Academics have never entirely trusted students not to cheat. Few exams, for instance, have ever been conducted without an invigilator prowling the aisles in search of surreptitious copying or smuggled-in notes. But the current level of institutionalised distrust of students has reached such a pitch that it seems reasonable to call it a moral panic.
Stanley Cohen in Folk Devils and Moral Panics defined this sociological phenomenon as occurring when “a condition, episode, person or group of persons emerges to become defined as a threat to societal values and interests”. Youth culture – street-fighting Mods and Rockers in the 1960s, riotous, small-town “lager louts” in the 1980s or ecstasy-addled ravers in the 1990s – has often been the subject of moral panics. Currently, hardly a week goes by without outraged reports in the academic press about students plagiarising or cheating in exams. These stories add to the impression that such behaviour is increasingly rife, threatening the moral fabric of academic life.
The ubiquitous use of plagiarism detection software is one symptom of the panic. When it was adopted in universities more than a decade ago, we were promised that it would be used largely for educational purposes – to teach students how to avoid plagiarism. Now it is pervasive; applied to all student work, even their PhD proposals. Everything they submit is now treated with suspicion. The progressive approach that we were promised has proved to be empty rhetoric.
Modern students are also required to sign attendance registers at lectures, make authorship declarations when submitting every assignment, and even produce a copy of a death certificate if missing a class to attend a family funeral.
Then there is the growth of learning analytics. These systems track every movement that students make around the physical and virtual campus. Few students are even aware that statistics are being collected about them on this basis, let alone what the purpose is. While academics must jump through hoops to gain ethical approval for any small-scale research project, institutions are collecting large datasets about students without their knowledge or permission.
There is no doubt that some students do deliberately try to cheat to gain an unfair advantage. Like any group in society, including academic staff, there will always be some who seek to find an illicit shortcut to success. But is there any real evidence that students are any less trustworthy now than in the past? According to received wisdom, the internet has made cheating more common, but a 2012 study of doctoral students showed that incidences of plagiarism have actually fallen since the early to mid-1990s. There is also the question of intent. A large-scale European-wide study from 2014 concluded that the majority of student plagiarism is accidental. As with all moral panics, we seem to have lost all sense of proportion.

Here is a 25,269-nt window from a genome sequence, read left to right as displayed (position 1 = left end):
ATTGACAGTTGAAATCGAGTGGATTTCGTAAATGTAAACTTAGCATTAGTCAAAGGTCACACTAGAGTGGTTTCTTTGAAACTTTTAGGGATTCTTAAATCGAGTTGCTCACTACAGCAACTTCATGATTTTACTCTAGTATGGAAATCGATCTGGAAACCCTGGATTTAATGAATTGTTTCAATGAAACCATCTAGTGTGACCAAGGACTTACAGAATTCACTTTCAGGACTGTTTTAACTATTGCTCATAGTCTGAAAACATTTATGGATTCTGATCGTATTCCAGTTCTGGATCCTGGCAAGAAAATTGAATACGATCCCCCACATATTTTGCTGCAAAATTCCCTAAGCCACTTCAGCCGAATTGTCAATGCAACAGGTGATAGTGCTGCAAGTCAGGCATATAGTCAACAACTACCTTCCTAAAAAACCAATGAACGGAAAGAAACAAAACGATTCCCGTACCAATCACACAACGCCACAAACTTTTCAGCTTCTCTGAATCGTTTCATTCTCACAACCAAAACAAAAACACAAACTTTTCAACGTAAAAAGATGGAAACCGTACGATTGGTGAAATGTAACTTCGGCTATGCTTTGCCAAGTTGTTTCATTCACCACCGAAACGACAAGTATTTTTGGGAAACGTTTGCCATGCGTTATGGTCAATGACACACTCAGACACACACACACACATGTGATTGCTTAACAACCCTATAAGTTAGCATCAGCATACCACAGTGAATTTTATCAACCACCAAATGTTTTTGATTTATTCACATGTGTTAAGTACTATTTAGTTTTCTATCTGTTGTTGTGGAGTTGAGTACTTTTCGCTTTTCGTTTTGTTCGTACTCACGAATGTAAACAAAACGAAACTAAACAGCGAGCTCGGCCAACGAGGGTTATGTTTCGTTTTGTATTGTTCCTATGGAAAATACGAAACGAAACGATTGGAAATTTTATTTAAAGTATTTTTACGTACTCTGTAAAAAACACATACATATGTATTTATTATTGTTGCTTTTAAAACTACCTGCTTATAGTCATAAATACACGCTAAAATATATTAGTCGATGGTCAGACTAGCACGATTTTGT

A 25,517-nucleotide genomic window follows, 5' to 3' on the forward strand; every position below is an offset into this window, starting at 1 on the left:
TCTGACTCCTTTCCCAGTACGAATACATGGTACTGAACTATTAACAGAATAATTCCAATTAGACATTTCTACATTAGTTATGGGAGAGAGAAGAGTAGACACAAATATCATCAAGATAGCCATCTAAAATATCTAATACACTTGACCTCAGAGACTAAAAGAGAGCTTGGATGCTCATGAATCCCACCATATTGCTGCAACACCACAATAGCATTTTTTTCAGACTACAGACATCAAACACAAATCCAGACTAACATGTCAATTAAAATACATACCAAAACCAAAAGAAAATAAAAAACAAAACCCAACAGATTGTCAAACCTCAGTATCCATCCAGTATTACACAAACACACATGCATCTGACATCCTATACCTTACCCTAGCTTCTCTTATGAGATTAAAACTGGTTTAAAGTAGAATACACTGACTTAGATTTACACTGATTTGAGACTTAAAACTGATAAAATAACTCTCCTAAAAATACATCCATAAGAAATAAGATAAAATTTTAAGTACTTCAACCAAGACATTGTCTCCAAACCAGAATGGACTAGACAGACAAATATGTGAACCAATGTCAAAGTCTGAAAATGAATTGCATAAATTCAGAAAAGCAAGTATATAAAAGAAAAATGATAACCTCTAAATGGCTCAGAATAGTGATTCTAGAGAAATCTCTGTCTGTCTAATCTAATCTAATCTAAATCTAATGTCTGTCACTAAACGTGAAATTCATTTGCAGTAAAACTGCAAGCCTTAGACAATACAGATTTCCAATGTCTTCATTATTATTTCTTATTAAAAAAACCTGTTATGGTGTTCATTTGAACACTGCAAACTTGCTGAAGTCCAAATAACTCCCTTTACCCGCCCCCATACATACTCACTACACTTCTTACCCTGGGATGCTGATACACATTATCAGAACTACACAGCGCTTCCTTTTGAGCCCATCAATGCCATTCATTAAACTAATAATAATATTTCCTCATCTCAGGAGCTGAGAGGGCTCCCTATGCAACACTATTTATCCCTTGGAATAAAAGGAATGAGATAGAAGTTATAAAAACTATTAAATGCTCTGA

Mass higher education means that we now have many more students, and therefore more instances of plagiarism. The numbers remain proportionately low, but the anonymity brought about by massification has made it much easier for students, as a body, to be distrusted. They are much less likely to be known to their lecturers; they are barely a face, let alone a name, on the crowded modern campus. They are more likely to be identified through their ID number on an online learning platform. They lack a sympathetic, trustworthy human face.
The same dynamic is at work when established communities fear immigrant communities – until they get to know, at a personal level, some of the individuals they contain. It is the basis for discriminatory treatment.
Students are not even trusted any more to learn without being kept under constant surveillance. This is why academic non-achievements, such as their lecture attendance or their “participation” in class, are now graded. In 1963, the UK's Hale Committee on University Teaching Methods argued that the long university vacations were essential to helping students develop intellectual independence. Things have now come full circle, with the Conservative government planning to introduce two-year degrees: an indication of just how little they trust students to learn independently, without a lecture timetable to obey.
Recently, one of my more earnest students asked me whether she was allowed to say anything in an essay without providing a reference. This is a shocking indication of the extent to which modern students feel intellectually shackled by universities’ paranoid policies around plagiarism, which assume that no student could have an original thought. Nor are levels of trust helped by defensive institutional policies more generally, which cast students as customers in an exchange relationship.
Like all moral panics, fears about the level and effects of student cheating are being blown out of all proportion. We need to call off the witch-hunt and trust in the capacity of our students to learn. Otherwise, we risk turning them into docile and ultra-cautious pedants, rather than lovers of discovery and creativity.
Bruce Macfarlane is professor of higher education at the University of Southampton.